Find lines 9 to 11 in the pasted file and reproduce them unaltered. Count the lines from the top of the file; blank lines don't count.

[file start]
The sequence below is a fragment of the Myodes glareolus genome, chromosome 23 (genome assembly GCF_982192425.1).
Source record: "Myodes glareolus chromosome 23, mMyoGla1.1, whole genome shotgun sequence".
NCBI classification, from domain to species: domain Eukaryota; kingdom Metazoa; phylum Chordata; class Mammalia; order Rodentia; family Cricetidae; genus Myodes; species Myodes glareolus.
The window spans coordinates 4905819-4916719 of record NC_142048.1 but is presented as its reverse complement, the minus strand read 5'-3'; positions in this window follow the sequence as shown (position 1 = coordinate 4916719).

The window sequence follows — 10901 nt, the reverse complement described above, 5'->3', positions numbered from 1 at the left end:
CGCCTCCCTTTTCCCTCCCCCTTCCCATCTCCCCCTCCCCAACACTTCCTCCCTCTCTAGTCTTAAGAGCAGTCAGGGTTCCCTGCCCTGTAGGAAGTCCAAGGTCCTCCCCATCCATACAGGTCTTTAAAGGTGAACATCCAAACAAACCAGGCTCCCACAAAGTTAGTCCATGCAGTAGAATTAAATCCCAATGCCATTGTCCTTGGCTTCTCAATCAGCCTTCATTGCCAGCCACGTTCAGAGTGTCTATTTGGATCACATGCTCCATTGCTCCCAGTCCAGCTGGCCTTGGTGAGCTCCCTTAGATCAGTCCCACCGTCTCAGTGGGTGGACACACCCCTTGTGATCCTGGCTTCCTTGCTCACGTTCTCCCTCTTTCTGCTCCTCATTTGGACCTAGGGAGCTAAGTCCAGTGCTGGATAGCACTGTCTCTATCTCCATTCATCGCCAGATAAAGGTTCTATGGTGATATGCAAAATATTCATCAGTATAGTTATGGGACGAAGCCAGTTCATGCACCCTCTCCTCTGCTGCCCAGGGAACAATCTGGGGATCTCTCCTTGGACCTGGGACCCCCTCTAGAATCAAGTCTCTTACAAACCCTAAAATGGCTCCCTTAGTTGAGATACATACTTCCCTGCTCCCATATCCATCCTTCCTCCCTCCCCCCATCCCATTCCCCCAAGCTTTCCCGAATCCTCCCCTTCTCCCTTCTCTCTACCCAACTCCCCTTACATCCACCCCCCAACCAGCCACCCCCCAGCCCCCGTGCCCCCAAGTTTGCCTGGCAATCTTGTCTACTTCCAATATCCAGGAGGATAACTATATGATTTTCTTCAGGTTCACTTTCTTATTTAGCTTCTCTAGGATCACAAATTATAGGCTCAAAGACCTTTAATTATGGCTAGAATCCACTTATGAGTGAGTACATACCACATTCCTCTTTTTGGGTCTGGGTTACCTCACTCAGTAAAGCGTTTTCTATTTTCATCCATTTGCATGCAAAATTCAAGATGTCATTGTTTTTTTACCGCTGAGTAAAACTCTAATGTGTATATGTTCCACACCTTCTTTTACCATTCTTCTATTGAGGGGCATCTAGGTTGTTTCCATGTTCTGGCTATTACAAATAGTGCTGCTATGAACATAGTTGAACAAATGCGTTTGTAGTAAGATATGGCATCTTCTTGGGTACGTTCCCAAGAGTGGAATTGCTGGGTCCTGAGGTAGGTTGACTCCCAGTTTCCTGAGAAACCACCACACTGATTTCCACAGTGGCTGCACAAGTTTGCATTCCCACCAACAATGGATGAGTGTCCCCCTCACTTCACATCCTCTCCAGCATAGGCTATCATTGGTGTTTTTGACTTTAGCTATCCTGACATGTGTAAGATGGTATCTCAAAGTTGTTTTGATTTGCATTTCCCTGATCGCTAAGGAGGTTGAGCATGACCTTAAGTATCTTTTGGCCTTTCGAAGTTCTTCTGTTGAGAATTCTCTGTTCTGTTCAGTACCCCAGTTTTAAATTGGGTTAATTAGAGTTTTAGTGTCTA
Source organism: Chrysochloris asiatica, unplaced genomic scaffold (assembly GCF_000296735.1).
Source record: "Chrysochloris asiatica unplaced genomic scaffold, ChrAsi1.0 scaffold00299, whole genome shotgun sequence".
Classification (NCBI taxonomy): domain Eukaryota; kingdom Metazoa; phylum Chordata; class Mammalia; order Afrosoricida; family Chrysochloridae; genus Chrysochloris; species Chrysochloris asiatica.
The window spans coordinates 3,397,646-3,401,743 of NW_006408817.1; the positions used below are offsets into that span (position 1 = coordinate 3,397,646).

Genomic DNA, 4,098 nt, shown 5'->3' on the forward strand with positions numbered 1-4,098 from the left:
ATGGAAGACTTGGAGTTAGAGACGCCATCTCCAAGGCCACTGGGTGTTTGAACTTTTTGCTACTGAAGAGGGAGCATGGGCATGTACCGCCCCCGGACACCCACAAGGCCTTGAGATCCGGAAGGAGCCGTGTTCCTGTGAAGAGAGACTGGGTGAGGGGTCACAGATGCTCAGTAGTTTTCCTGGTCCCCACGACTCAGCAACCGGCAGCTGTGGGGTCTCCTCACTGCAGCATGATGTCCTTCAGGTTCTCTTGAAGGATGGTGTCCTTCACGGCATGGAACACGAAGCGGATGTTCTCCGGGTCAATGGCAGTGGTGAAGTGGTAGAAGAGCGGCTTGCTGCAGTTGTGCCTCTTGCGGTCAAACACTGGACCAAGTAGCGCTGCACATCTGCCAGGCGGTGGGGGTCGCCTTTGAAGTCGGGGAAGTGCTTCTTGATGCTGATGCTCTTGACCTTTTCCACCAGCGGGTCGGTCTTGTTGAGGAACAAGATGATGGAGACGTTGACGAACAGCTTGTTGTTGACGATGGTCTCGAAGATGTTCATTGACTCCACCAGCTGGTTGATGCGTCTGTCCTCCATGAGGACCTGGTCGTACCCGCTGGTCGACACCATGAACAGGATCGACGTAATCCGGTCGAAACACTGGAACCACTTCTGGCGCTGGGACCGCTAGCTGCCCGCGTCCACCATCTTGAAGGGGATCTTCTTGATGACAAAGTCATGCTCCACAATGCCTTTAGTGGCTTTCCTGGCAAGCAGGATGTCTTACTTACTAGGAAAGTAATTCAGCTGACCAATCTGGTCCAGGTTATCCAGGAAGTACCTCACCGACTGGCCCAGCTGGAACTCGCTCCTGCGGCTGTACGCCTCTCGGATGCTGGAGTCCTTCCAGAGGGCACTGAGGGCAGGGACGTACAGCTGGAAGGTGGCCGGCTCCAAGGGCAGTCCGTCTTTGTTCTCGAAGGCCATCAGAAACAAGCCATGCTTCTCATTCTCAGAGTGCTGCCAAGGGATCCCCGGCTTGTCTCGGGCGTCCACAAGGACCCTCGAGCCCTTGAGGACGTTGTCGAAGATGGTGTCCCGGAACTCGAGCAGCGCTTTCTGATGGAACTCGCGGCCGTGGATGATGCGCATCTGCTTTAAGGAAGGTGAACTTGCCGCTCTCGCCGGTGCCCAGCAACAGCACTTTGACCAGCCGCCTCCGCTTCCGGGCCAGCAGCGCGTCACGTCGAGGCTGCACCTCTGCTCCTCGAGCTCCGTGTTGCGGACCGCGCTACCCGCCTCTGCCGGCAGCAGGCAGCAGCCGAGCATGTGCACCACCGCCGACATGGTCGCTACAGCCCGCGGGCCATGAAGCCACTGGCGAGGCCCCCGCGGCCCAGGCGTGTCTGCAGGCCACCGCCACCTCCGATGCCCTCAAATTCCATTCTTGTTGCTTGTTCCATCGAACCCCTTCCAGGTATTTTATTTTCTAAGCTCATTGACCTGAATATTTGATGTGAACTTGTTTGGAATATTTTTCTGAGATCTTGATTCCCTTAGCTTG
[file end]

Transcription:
Classification (NCBI taxonomy): domain Eukaryota; kingdom Metazoa; phylum Chordata; class Mammalia; order Afrosoricida; family Chrysochloridae; genus Chrysochloris; species Chrysochloris asiatica.
The window spans coordinates 3,397,646-3,401,743 of NW_006408817.1; the positions used below are offsets into that span (position 1 = coordinate 3,397,646).

Genomic DNA, 4,098 nt, shown 5'->3' on the forward strand with positions numbered 1-4,098 from the left: